Posted by rtmsf on February 5th, 2009

Rob Dauster of Ballin is a Habit is the RTC correspondent for the Big East Conference.

Remember all that talk about the Big East getting nine, maybe ten, teams into the dance? It seems like a long time ago now, as it is a legitimate possibility the league only gets seven teams in. The three teams in danger of missing out are Georgetown, Notre Dame and Providence.

The Irish are in the worst position right now. They are currently sitting at 12-8 and 3-6 in the Big East, but they are just 2-7 against the RPI’s top 50. Their RPI is 77 and their SOS is 49, which aren’t great. But the Irish still play four teams in the RPI top 20, and three more in the top 70, which means the Irish have plenty of chances to up their RPI rating.

Providence could also be in trouble. Their RPI is 63 and their SOS is 42. Their record is a little better than the Irish (14-7, 6-3), but they have struggled against the best teams (1-5 vs. RPI top 50, but 3-2 against 51-100). They, too, will get plenty of chances to improve their resume as they have five more games against the top 20.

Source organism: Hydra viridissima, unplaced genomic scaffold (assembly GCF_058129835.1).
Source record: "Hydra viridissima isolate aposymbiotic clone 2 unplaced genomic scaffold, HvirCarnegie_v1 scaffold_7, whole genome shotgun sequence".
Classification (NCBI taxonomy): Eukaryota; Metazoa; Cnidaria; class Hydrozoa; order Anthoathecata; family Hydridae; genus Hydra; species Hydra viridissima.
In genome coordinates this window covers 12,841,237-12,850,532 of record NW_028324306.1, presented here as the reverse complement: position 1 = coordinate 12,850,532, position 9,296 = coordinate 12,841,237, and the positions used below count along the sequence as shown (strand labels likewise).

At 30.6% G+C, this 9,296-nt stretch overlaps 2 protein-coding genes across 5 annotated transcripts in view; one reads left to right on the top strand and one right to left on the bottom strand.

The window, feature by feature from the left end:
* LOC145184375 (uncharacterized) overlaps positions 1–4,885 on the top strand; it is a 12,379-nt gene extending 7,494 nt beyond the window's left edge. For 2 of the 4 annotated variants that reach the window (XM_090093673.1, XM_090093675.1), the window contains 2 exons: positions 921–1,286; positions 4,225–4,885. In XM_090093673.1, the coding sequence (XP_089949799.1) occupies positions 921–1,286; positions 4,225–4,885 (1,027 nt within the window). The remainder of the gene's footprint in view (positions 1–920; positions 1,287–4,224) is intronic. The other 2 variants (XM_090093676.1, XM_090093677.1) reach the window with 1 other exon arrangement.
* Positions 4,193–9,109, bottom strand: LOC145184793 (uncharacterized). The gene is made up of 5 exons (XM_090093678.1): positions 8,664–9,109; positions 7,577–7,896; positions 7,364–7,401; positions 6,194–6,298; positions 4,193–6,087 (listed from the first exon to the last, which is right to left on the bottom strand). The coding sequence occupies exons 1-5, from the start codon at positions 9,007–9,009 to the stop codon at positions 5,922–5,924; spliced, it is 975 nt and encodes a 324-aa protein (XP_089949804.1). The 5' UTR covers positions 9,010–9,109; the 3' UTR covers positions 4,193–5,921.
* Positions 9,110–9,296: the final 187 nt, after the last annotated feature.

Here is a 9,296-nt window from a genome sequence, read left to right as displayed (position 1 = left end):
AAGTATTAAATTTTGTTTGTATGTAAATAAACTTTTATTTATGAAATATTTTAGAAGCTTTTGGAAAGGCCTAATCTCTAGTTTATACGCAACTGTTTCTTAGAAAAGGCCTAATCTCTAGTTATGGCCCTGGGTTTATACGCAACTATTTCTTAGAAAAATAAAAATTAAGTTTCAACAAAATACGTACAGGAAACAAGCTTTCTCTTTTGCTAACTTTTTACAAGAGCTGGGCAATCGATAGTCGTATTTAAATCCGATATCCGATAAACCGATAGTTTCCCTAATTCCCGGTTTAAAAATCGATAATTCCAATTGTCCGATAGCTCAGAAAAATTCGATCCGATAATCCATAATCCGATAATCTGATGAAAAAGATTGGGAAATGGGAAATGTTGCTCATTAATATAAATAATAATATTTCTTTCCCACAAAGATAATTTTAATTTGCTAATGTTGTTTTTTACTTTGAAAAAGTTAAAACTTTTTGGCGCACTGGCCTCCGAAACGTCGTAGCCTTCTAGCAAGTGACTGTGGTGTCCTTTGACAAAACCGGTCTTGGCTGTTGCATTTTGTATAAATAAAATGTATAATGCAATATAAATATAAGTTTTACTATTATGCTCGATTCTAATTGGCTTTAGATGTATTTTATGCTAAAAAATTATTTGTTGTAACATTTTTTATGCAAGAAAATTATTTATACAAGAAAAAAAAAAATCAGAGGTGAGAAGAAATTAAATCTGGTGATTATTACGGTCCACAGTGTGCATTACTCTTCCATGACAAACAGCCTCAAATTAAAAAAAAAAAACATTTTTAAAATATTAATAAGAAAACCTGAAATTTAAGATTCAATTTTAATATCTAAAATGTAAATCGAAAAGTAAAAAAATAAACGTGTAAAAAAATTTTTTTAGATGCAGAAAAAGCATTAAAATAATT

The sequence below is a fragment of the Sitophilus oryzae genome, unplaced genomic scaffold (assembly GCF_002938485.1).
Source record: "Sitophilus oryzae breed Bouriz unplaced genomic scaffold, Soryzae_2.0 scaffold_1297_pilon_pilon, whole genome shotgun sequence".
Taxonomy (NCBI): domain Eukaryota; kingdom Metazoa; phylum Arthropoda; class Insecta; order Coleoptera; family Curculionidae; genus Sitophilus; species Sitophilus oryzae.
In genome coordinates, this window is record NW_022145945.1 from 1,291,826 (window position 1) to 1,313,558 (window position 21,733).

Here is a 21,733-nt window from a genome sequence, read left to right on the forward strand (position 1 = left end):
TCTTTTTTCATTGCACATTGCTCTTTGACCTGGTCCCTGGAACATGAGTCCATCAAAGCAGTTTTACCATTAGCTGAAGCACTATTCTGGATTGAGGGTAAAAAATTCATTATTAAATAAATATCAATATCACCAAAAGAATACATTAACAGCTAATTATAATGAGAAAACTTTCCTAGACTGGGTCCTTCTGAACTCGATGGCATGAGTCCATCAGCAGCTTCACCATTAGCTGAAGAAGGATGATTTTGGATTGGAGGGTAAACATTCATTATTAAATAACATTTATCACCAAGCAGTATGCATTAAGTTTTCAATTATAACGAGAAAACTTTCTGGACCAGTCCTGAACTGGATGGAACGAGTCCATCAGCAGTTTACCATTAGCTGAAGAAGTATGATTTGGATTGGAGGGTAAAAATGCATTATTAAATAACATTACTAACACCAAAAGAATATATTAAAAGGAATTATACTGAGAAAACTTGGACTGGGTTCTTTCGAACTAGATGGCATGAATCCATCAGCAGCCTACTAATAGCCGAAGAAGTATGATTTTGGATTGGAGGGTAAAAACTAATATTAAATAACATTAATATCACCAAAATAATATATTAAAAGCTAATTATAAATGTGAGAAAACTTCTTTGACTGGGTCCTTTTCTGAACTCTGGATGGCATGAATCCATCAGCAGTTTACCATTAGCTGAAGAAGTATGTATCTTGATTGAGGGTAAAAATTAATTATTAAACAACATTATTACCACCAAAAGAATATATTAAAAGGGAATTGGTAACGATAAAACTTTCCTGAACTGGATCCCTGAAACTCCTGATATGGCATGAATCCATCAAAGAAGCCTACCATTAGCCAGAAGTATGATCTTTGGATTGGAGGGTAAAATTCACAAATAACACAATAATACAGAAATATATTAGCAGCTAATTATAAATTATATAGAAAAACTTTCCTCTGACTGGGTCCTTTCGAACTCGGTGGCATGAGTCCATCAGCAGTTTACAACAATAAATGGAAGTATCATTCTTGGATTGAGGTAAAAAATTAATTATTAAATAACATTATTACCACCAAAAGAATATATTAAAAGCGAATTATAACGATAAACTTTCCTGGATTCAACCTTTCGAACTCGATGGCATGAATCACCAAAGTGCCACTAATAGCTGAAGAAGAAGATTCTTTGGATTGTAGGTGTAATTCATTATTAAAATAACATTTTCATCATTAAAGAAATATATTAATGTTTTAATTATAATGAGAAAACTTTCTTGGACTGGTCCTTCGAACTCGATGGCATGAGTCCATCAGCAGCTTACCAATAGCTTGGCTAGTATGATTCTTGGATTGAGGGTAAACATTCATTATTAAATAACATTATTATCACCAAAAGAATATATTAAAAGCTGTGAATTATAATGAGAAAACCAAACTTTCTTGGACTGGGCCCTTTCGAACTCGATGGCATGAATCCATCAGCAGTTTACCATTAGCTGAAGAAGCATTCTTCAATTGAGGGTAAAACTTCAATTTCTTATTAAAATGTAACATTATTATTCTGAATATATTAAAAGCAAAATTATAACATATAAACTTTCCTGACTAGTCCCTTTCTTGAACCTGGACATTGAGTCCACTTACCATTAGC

Georgetown looks to be the safest right now. They have an RPI of 20, have played the toughest schedule in the country (and second toughest in Big East play to West Virginia). They are just 3-5 against the RPI top 50, but they do own wins against Memphis and at UConn. All Georgetown needs to keep in mind is Arizona last year. The Wildcats finished 16-14, 8-10 in the Pac-10 (good for 7th), but got into the dance as a 10 seed based on their tough scheduling (#2 in SOS).

The bottom line is that it is tough to rule out anyone near the bubble in the Big East. With so many quality teams in the league, all it would take for a Cincinnati or a St. John’s is a great finish to the season, and a run to the quarters or the semis of the Big East Tourney.